It’s often said that you can’t judge a book by its cover. Well, it turns out you can’t always judge a book by its title, either.
At first, I dismissed James Humes’ Speak Like Churchill, Stand Like Lincoln, assuming it would be full of historical platitudes and anecdotal stories rather than actionable advice. Instead, I discovered a terrific reference tool for novice and seasoned presenters alike – including me.
Each of the 21 chapters in this surprisingly quick read offers solid advice for enhancing your presentation skills, using examples from some of history’s most powerfully memorable speakers. Author Humes knows his stuff — this author, professor and speechwriter for five American presidents is a noted authority on the speaking habits of Winston Churchill, Abraham Lincoln, Benjamin Franklin, Ronald Reagan, and others.
Focusing on what the author calls “21 Power Secrets,” Humes provides the tools to electrify discussions and persuade and capture any audience’s attention. In fact, regular SpeakerNotes readers will find several parallels between Humes’ advice and the C.O.D.E® process outlined in our July 2009 entry, including identifying your core message and organizing your content so it always remains front and center.
Three of Hume’s secrets — Power Pause, Power Point, and Power Reading — are techniques that I’ve found over the course of my 25-year coaching career to be consistently challenging for even the most experienced presenter, yet critical to every high-stakes presentation.
Here are some of the author’s tips to integrate into your own preparation:
Most speakers begin by offering thanks and appreciation for the opportunity to speak. Don’t! Before saying a word, take the time to look directly into the eyes of your listeners. Greet them with a warm smile, then slowly deliver your opening sentence — knowing that every moment you wait strengthens the impact of your opening words. This power pause draws the undivided attention of your audience and leaves them better prepared to listen to your message.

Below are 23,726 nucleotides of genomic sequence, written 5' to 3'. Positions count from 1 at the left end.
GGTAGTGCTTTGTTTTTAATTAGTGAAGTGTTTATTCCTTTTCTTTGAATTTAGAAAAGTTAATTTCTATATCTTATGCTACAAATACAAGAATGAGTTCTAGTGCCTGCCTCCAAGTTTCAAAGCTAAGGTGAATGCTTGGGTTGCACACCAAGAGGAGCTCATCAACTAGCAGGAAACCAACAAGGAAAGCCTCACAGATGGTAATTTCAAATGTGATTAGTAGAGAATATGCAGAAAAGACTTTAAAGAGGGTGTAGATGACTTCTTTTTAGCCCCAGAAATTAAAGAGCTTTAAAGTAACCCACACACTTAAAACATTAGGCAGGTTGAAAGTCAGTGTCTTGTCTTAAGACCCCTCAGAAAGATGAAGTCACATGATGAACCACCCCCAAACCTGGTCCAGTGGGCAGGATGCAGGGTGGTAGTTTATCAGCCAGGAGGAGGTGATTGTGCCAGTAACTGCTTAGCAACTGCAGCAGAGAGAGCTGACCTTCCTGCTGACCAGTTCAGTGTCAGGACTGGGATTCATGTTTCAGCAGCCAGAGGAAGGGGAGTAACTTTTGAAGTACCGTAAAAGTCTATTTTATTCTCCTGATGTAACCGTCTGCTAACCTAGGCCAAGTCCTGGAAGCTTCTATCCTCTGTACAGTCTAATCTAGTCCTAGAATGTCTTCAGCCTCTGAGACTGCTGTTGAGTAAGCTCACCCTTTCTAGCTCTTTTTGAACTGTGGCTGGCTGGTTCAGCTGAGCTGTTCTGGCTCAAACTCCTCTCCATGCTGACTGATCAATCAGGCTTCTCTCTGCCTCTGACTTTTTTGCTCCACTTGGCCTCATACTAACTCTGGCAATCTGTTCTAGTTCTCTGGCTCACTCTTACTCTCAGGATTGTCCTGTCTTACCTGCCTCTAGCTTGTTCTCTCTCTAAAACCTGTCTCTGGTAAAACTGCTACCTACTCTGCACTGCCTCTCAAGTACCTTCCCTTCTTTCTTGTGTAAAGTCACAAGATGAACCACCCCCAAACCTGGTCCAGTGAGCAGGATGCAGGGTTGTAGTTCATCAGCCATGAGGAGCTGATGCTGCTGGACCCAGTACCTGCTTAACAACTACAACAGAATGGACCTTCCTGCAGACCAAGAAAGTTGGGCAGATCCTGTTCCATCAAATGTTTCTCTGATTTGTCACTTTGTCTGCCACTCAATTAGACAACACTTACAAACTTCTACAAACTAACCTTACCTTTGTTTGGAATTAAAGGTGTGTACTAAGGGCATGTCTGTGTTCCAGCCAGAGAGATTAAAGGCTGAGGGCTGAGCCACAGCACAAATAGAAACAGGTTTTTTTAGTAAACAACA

No, we’re not talking about slides! Hume’s power point is the bottom line key message you want to leave with your audience. If you want to be heard, understood and achieve results, you must first “stop, think and plan” your power point. As Humes suggests, determine what you want your audience to do and craft your presentation accordingly.
It’s one of the cardinal rules of effective speaking…never let words come out of your mouth while your eyes are looking down. Looking down disconnects you from the audience and means you are speaking at them, not to them. Mastering the skill of power reading means looking down to see the text, looking up — all the way up — and pausing, then conversationalizing the phrase you’ve just recorded in your mind. Although this technique may feel awkward at first, with practice it will become second nature.
Speak Like Churchill, Stand Like Lincoln supported many of the proven tools in my coaching arsenal, and gave me some new tips for reinforcing them in the minds of my clients. Try some of James Humes’ 21 secrets and let me know how they help you forge more powerful connections with your next audience!